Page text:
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Emptiness

Emptiness is a mode of perception, a way of looking at experience. It adds nothing to, and takes nothing away from, the raw data of physical and mental events. You observe events in your mind and senses without considering whether anything is hidden behind them.


This mode is called emptiness because it is devoid of the preconceptions we usually add to experience in order to make sense of it: the stories and outlooks we construct to explain who we are and how we live in the world. Although these stories and perspectives have their uses, the Buddha realized that the questions they raise—of our true identity and the reality of the world outside—distract attention from a direct experience of how events influence one another in the present. So they hinder our efforts to comprehend and address the issue of suffering.


Assume you're meditating and you experience feelings of rage toward your mother. The mind's immediate reaction is to identify the anger as "my" anger, or to state that "I'm" angry. It then elaborates on the emotion, either by incorporating it into the story of your relationship with your mother or by addressing your general views on when and where anger toward one's mother is justified.




According to the Buddha, the problem with all of this is that these stories and viewpoints cause a great deal of suffering. The more you become involved in them, the more you are distracted from seeing the true source of your suffering: the labels "I" and "mine" that set the whole thing in motion. As a result, you can't figure out how to solve that problem and end the suffering.


However, if you adopt the emptiness mode—that is, instead of acting on or reacting to the anger, you simply observe it as a series of events in and of themselves—you will notice that the anger is devoid of anything to identify with or possess. As you become more adept at the emptiness mode, you will notice that this truth applies not only to such overt emotions as anger, but also to the most subtle events in the realm of experience.


This is the sense in which all things are empty. When you see this, you realize that labels of "I" and "mine" are inappropriate, unnecessary, and cause nothing but stress and pain. You might well simply reject them. When you let them go completely, you discover a profound, more liberating mode of experience.


To master the emptiness mode of perception, one must have a strong foundation in virtue, concentration, and discernment. Without this training, the mind continues to create stories and worldviews. And, from that perspective, the teaching of emptiness appears to be just another story or worldview with new ground rules.


In terms of the story of your relationship to your mother it seems to be saying that there's really no mother, nor you.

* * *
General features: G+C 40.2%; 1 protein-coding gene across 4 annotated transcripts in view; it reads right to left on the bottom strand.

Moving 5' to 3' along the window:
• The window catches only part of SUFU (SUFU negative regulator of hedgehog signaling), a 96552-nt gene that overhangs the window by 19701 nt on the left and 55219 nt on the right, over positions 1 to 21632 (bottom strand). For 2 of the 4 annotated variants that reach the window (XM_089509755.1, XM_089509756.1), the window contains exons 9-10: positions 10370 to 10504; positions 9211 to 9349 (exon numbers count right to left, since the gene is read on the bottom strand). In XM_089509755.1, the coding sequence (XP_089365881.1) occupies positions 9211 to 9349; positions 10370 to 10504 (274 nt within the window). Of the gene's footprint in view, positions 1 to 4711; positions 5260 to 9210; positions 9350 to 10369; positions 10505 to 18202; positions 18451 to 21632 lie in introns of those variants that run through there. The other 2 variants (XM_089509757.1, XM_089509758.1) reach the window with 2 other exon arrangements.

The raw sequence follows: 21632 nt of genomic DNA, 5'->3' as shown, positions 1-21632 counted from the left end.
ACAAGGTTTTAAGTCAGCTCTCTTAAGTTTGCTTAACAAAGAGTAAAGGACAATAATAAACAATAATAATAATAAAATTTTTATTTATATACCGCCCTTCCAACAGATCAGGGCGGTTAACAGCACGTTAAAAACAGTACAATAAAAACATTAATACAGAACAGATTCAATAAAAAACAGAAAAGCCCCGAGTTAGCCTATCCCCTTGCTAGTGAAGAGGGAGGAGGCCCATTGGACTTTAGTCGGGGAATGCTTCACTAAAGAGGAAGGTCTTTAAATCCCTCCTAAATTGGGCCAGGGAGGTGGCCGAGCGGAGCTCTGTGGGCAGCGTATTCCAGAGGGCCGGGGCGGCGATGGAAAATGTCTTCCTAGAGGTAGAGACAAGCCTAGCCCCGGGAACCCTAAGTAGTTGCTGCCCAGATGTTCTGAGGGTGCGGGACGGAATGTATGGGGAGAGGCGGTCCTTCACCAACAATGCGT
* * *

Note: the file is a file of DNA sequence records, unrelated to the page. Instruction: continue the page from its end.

In terms of your worldview, it appears to be saying either that the world does not exist or that emptiness is the great undifferentiated ground of being from which we all came and to which we will all return someday.


These interpretations not only misinterpret the meaning of emptiness, but they also prevent the mind from entering the proper mode. If the world and the people in the story of your life don't really exist, then all the actions and reactions in that story seem like a mathematics of zeros, and you wonder why there's any point in practicing virtue at all. If, on the other hand, you believe that emptiness is the ground of being to which we will all return, then why train the mind in concentration and discernment if we're all going to get there anyway?



When teaching, the Buddha used the word emptiness, but he never used it when speaking in these modes.


And even if we require training to return to our natural state, what prevents us from returning to it and suffering all over again? So, in all of these scenarios, the concept of mind training appears futile and pointless. By focusing on whether or not there is something behind experience, they entangle the mind in issues that prevent it from entering the present mode.


Now, stories and worldviews do serve a purpose. When teaching, the Buddha used the word emptiness, but he never used it when speaking in these modes.  He told stories from people's lives to demonstrate how suffering stems from the poor perceptions that drive their actions, and how being more perceptive can lead to freedom from suffering. He described the basic principles that underlie the round of rebirth to show how bad intentional actions lead to pain within that round, good ones lead to pleasure, while really skillful actions can rake you beyond the round altogether.


All of these teachings were intended to get people to focus on the quality of their perceptions and intentions in the present moment—in other words, to get them into the emptiness mode. Once there, they could apply the emptiness teachings to their intended purpose: loosening all attachments to views, stories, and assumptions, leaving the mind empty of greed, anger, and delusion, and thus empty of suffering and stress. When it comes down to it, it's the emptiness that really matters.

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